L.A. Film Crix awards make Eastwood’s day

“I didn’t know when we started that it would have this lasting impact or if it would be commercial. I didn’t think about any of it,” Clint Eastwood admitted yesterday when accepting his three awards for “Unforgiven” from the L.A. Film Critics Assn. “I knew I was going to be uncompromising in interpreting David Peoples’ script.”

At what career achievement award winner Budd Boetticher otherwise called “The First Annual Clint Eastwood Film Festival,” the winner of the group’s best picture, director and actor nods for 1992 allowed that he was “overwhelmed” by his honors. “I’m the happiest guy around here.”

Thanking the assembled critics for having “discovered the film,” Eastwood mused, “I guess it’s human nature that an actor or director feels when a critic praises him he’s such a very sensitive and intelligent person, and when they criticize him that they’re stupid and insensitive. Today, I guess I’m with the most sensitive and intelligent group of people in town.”

Spirited and efficient awards luncheon at the Bel Age Hotel provided enough star power, in the persons of Eastwood, best actress winner Emma Thompson, supporting actor honoree Gene Hackman and supporting actress recipient Judy Davis, as well as Thompson’s husband, Kenneth Branagh, to keep the paparazzi busy.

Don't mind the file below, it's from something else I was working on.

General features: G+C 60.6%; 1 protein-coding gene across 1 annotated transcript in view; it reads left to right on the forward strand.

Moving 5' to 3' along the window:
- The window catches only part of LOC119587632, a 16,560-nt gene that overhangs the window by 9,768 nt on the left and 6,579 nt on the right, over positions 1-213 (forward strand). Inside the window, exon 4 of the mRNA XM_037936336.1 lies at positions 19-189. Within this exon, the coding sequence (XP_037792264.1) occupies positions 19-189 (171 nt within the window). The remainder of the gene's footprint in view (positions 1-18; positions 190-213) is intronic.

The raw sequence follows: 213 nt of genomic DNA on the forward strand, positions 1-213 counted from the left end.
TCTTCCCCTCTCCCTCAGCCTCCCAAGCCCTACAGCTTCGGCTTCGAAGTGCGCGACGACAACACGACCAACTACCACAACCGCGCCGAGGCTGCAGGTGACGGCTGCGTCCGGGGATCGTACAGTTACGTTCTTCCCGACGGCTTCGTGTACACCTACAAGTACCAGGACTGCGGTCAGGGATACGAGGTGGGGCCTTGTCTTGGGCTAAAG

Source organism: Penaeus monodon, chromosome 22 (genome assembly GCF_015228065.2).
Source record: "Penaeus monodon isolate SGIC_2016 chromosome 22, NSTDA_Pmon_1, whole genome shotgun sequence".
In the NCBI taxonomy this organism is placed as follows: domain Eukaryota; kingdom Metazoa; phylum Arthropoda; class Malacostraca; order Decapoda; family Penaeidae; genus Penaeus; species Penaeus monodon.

Thompson, receiving one of many awards for her work in “Howards End,” thanked “the gravity-defying Merchant Ivory,” adding, “Their gift to me was the role of a lifetime.” Speculating that “these awards are for the roles, really,” Thompson scored hefty points in concluding, “We need more screen heroines to challenge and match all the heroes.”

Davis lavished praise on her “Husbands and Wives” writer-director Woody Allen for creating such a complex part, then got an inadvertent laugh when she said that, “It’s Woody’s unique ability to understand women….”

Claiming nervousness, Hackman, honored for his role in “Unforgiven,” said, “Several days ago my friend Glenn Close accepted this award for me at the New York Film Critics, but unfortunately she cannot be here today … so I’ll have to accept on my behalf.”

Fifth “Unforgiven” award went to screenwriter David Webb Peoples, who expressed his continuing excitement “to be associated with a movie that Clint Eastwood made,” adding that actors “made me look better than it was on the page.”

Bringing an international flavor to the proceedings were Zbigniew Preisner, in from Poland for his second consecutive best musical score LAFCA award, for “Damage,” and Zhao Fei, in from China to pick up his best cinematography nod for “Raise the Red Lantern.”

Accepting best foreign film plaque for Neil Jordan, who missed his flight from N.Y., was “The Crying Game” producer Stephen Woolley.

Career achievement award winner Budd Boetticher was introduced by his frequent screenwriter on 1950s Randolph Scott oaters, Burt Kennedy. “Because of my friend Clint Eastwood,” Boetticher said, “the Western genre is now available, and I’m going to make two more pictures.”

New generation honoree Carl Franklin credited the critics for giving “One False Move” a theatrical life when it appeared headed straight to video.

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